The Purpose of the Law—Romans 3:19-20

Now we know that whatever the law says, it says to those who are under the law, so that every mouth may be silenced and the whole world held accountable to God. Therefore no one will be declared righteous in his sight by observing the law; rather, through the law we become conscious of sin" (Romans 3:19-20)

This came as a complete shock!

I assumed the Law was given as the way to God until the time of Christ. In the deep recesses of my mind, Jesus was Plan B when God got tired of the lack of obedience. In His wisdom, He sent a Savior, then defaulted back to Plan A as the necessary boundaries in relating to Him.

This played out in the way we lived. I got invited to a birthday party in the 4th grade, but since the group was going to a movie I didn’t get to go to the party until the end. It was so awkward, but the rules of our church said we could not go to movie theaters, and we related to God by following the rules so this became a necessary sacrifice.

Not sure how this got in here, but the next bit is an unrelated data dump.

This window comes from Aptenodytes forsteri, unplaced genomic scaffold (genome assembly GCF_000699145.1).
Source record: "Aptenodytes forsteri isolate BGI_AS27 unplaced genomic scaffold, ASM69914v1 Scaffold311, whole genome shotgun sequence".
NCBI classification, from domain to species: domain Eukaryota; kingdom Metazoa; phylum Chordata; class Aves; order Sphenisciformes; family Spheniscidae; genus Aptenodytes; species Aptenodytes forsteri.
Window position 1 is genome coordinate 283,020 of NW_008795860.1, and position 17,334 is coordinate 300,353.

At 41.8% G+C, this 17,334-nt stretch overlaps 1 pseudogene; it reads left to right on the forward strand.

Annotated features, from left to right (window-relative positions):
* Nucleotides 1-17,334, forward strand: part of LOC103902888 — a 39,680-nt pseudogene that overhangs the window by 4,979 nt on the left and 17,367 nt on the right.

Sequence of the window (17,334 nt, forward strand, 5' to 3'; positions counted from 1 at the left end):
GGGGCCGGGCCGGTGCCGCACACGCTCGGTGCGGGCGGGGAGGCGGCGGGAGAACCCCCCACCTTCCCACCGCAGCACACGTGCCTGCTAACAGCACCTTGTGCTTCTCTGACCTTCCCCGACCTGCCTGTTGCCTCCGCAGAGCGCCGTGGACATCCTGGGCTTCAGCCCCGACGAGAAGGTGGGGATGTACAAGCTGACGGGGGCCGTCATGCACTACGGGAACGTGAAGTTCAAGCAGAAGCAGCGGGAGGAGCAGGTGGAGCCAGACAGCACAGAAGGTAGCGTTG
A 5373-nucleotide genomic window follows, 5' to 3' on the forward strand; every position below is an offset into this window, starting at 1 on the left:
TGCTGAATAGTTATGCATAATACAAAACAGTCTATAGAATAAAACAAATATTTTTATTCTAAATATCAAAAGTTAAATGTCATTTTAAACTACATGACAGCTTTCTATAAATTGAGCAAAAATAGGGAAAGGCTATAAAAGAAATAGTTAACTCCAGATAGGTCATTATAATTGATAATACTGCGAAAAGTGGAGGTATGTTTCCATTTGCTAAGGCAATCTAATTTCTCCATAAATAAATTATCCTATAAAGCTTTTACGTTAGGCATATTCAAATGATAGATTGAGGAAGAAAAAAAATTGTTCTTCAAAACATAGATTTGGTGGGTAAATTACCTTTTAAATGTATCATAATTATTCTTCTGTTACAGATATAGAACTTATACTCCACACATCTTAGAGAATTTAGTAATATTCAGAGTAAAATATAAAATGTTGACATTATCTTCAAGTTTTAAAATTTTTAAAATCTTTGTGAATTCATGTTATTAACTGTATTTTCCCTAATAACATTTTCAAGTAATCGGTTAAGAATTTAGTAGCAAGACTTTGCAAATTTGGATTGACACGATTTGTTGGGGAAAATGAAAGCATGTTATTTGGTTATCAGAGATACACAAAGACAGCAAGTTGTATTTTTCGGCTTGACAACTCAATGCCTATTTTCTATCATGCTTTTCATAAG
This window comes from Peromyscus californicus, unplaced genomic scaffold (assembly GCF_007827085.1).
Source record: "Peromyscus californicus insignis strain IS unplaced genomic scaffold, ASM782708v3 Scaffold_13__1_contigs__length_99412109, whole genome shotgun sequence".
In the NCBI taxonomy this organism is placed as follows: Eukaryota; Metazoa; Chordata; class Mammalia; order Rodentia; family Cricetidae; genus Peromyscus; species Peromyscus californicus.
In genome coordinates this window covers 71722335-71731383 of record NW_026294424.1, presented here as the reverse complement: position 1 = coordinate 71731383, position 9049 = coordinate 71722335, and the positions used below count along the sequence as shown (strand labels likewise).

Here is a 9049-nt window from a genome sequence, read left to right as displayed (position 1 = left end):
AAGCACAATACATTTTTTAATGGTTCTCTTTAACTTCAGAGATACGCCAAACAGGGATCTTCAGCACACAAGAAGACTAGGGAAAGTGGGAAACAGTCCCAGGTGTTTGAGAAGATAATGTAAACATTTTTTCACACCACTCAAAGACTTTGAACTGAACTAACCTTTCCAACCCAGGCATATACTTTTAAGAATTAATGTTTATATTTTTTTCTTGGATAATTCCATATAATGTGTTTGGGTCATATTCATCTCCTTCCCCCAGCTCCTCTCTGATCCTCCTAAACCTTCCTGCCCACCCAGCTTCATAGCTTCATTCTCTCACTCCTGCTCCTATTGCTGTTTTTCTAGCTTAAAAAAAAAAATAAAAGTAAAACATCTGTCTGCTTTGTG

But nothing changed after that, except perhaps that I was a little resentful that I didn’t get to go to the movies with my friends.

Why didn’t anything change in my relationship to God after this sacrifice?

In short, because the Law is powerless to bring change. That was never its purpose. Paul shocks everyone through this statement: “through the law we become conscious of sin.”

Imagine how life-changing this was when I saw it clearly for the first time! The Law strengthens sin in us arousing the need for a Savior. It speaks to those under its power in making us accountable to God. It strips every excuse imaginable by making us conscious of sin, but in the end, it is powerless to do anything about it.

Why do we assume that we should use this system in relating to God?

This is the absolutely wrong application of the Law.

But this is good news for us because this awareness brings us toward repentance and faith. It breaks deceptive thinking that we can be good enough and takes away every hope of salvation, except faith in a savior.

This is its purpose!

It is also Paul’s closing argument against the condemnation of mankind. Throughout the first three chapters of Romans, he is proving the case against both the Jews and the Gentiles of the impossibility of salvation apart from Christ. He has made such a powerful case that no one could argue against a sentence of condemnation. But now that the groundwork for our guilt is firmly laid, so, too, is the groundwork for a savior, and Paul will start building the case for Christ.

Previous: Romans 3:9-18  Next: Romans 3:21

Original article published June 20, 2009.

Juli Camarin

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